It's difficult to resist the warm glow engendered at the sight of a lovable, friendly little dog, and this one is certainly no exception.
The great New Zealand-born cartoonist David Low drew this little terrier in somebody's autograph album in 1935, when the world seemed a very uncertain place. Low may have been personally acquainted with the model for this dog, who turned up in another of his cartoons, looking very puzzled as he gazes up at the conspiratorial Hitler and Mussolini.
Low's cartoons were always on a campaign - against tyrany, bullying, hypocrisy, cowardice, and he was none too gentle with the two great press barons of the day, Lord Beaverbrook and Lord Rothermere. But when Beaverbrook offered him a job on the Evening Standard, Low eventually accepted, having been assured that he would have the freedom to express his views in his cartoons. That freedom turned out to have limits, but the association continued in spite of that. Rothermere, owner of the Oswald Mosley-supporting Daily Mail, on the other hand, remained a target throughout the 1930s and beyond.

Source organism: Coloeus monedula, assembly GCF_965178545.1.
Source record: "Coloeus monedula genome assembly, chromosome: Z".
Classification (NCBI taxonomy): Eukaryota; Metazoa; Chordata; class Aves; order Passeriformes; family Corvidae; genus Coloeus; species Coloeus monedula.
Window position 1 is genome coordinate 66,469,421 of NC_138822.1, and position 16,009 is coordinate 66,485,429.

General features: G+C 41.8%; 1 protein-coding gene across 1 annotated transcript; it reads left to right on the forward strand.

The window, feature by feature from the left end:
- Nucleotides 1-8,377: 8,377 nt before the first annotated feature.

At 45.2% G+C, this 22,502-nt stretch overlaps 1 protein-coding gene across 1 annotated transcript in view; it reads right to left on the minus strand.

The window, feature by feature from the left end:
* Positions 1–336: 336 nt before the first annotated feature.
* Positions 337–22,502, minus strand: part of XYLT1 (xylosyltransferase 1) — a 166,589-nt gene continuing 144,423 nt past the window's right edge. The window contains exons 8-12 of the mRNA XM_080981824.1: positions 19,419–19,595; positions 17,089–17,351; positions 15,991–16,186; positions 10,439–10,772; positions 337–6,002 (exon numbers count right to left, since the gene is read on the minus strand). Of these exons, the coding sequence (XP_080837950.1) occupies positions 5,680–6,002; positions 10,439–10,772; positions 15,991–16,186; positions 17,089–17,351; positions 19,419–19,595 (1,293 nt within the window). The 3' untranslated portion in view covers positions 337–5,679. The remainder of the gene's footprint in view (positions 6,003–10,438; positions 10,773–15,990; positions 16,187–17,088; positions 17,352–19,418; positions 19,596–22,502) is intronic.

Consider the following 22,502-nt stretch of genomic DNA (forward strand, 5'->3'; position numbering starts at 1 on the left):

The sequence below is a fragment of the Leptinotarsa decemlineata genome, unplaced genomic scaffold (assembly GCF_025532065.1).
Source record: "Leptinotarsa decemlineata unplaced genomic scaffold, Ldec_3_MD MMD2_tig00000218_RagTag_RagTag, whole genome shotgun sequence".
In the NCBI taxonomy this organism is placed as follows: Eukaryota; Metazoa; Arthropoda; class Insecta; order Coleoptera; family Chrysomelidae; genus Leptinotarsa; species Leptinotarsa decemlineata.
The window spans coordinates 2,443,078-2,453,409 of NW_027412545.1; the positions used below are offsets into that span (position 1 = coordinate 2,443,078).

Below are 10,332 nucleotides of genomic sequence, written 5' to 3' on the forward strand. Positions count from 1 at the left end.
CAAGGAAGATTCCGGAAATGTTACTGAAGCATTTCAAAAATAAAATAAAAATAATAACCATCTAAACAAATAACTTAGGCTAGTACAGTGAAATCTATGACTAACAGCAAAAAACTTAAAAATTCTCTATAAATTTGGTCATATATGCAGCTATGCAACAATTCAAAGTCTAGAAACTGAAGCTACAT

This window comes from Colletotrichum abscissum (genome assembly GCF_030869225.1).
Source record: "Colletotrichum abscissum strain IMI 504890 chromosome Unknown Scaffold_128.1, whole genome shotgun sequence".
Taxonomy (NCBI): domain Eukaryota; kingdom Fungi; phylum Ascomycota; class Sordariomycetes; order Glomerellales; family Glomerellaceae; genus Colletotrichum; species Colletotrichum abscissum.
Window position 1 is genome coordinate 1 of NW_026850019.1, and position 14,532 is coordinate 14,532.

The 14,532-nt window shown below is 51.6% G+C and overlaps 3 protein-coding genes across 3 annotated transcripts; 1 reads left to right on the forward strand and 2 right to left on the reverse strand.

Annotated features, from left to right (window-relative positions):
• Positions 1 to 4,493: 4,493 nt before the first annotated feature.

Low's work in the '30s and '40s, mocking Hitler and Mussolini, hit home. Exaggerating their theatrical bluster and pomp, holding them up to ridicule, proved a stinging weapon. Low was a fierce critic of appeasement, a supporter of Churchill during the war, and a standard-bearer for Attlee's welfare state after it. The common thread in his life's work was a hatred of injustice and a concern for his fellow man.
And then . . . he came up with this little terrier, eternally puzzled by all the bluster.